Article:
Come hungry. Really? It seems everyone is stuffed to the gills these days. Whoever would want a Thanksgiving turkey?
I had a delicious and delightful lunch with old high school friends this week. It was coordinated by a friend who is a Muslim, whose family emigrated here from Pakistan in 1958. (I didn’t know this about her when we were in high school, but now I do.) I had contacted her about “things Muslim” in my sports writing about Ramadan and the World Cup athletes and more recently about quotes I heard bandied about in anti-Muslim rhetoric. What I have learned about me is, I do better when I “seek first to understand, and then to be understood.”
This was alive and well among these friends, nerds all, of a sort: male and female, married and not, widowed and not, children and none. Employed, retired, stay at home, volunteer. Catholic, Protestant, Muslim, agnostic … quite diverse, except for our ages. We were once classmates and, now take an interest in what was important and meaningful to the other. Conversation is lively and relationship comes alive. Current events are front and center, honesty and forthrightness abounding. I just love these people. I was hungry for their company.
Afterward, I joined my Muslim friend at a gathering of community leaders, religious leaders and citizens in Montgomery County where I felt more companionship than I sometimes feel among “my own kind” these days. As some leading Christians claim that God put Donald Trump in office, the dissension in our own ranks is palpable. I keep asking, how could people following the same Lord be headed in such different directions?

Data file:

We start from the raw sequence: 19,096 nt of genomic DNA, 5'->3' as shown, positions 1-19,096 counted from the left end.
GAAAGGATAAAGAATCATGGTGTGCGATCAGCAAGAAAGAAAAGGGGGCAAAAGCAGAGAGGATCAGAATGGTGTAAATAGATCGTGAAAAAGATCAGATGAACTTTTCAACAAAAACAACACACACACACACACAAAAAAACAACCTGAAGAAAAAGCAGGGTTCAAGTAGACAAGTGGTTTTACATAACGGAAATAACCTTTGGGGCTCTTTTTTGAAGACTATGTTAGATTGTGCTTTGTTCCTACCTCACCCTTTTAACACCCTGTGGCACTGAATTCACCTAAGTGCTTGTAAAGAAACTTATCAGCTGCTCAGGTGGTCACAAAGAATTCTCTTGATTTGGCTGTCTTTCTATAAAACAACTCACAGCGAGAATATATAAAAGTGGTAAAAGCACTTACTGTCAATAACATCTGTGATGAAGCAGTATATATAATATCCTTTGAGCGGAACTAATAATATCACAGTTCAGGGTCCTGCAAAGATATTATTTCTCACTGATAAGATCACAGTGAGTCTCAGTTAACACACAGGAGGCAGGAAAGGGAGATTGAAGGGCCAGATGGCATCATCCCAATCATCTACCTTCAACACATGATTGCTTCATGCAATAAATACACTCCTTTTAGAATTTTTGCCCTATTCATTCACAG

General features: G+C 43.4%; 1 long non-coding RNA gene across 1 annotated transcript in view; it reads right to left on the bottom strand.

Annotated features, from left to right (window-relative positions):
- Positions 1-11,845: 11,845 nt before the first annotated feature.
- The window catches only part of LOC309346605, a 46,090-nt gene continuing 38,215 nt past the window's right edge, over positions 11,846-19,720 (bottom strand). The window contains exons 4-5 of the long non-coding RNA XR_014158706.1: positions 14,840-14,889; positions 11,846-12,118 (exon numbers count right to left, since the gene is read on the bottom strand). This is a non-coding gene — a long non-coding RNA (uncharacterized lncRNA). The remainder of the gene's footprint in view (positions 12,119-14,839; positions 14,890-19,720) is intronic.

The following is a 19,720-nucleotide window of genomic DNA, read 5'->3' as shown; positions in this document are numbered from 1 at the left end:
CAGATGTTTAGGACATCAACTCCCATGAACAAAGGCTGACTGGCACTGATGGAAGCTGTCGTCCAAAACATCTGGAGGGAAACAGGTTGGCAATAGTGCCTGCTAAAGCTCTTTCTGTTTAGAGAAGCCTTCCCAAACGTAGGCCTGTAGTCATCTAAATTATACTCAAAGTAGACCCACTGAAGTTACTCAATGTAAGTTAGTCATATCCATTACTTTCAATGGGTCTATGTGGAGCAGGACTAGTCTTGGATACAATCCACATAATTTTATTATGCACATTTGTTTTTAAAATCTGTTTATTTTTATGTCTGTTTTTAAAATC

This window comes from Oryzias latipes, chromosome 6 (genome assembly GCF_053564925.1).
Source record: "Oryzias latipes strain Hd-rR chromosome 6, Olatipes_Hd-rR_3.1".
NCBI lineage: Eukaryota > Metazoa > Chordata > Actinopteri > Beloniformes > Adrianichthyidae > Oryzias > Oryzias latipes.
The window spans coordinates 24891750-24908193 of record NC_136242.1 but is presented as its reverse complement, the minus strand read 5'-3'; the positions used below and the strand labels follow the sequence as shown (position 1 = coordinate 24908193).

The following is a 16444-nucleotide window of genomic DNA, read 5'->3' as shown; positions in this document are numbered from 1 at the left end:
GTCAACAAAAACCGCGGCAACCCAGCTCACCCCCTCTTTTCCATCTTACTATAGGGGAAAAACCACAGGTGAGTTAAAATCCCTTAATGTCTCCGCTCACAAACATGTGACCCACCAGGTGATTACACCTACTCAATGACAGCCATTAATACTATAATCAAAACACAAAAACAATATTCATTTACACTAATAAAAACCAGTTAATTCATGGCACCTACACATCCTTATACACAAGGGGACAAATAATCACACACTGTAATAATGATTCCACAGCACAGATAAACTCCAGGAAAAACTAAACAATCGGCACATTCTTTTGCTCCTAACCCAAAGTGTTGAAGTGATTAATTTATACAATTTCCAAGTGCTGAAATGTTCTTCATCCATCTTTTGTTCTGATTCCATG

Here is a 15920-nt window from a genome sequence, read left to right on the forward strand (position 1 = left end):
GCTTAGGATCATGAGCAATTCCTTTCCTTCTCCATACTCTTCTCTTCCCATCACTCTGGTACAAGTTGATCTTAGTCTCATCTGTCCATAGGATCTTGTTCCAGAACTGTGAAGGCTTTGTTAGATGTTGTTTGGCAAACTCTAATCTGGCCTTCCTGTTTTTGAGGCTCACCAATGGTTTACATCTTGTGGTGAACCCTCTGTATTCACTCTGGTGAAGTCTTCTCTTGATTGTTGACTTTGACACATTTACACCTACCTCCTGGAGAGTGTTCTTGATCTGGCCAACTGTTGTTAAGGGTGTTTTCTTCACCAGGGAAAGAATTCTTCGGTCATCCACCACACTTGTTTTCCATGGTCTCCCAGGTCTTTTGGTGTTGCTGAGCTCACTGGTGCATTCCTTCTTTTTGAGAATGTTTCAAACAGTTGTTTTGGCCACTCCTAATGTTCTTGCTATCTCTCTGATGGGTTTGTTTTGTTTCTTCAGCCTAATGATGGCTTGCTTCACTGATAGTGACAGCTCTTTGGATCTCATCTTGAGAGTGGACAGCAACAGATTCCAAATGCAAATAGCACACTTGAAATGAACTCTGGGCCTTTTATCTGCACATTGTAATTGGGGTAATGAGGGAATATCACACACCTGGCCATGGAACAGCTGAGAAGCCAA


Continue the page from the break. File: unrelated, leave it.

Then I see this Amazon commercial and think, that is simply genius. How can anyone disagree with that? Yet, one commenter did, saying, “Supporting magical thinking, regardless of what you call your imaginary friend, is still harmful to humanity and the planet at large. Theism is a form of mental illness that needs treatment … cult… addict … delusion,” Seventy people gave her the thumbs up. The originator of the post replied frankly but politely and got many more thumbs ups. Still, I am shocked at this viewpoint I did not know even existed, let alone had a healthy following. Where did this distrust and hatred of God come from?
These times have been allowed by God (if we believe in a sovereign God). I don’t think He wanted this for us, but this is what we have chosen for ourselves. As Dusty Baker, manager of the Washington Nationals baseball team, said (and I heard prophetically) about removing his starting pitcher from a game, “I didn’t take him out. He took himself out.”
We are a people who hunger and thirst for God, yet we come to the table so full we don’t want Thanksgiving. God will not force feed us, and He would have every right to excuse us. But, in His great mercy, He invites us to sit and eat among those who disagree and with those who are disagreeable to teach us how to pitch in such a way that we can go the whole 9 innings, and one day pitch the perfect game that He catches.
Happy Thanksgiving, everyone.
Wendy, the Kinesthetic Christian
“Blessed are those who hunger and thirst for righteousness, for they shall be filled.”
So.Much.in.the.World. What ever happened to going steady?
Just the thought of it makes me smile, recalling Happy Days with the Fonz and Richie Cunningham sorting out teenage life at the malt shop. Going steady was what a boy did with a girl before asking her out or to the prom. Of course, after school you’d meet up to walk home together.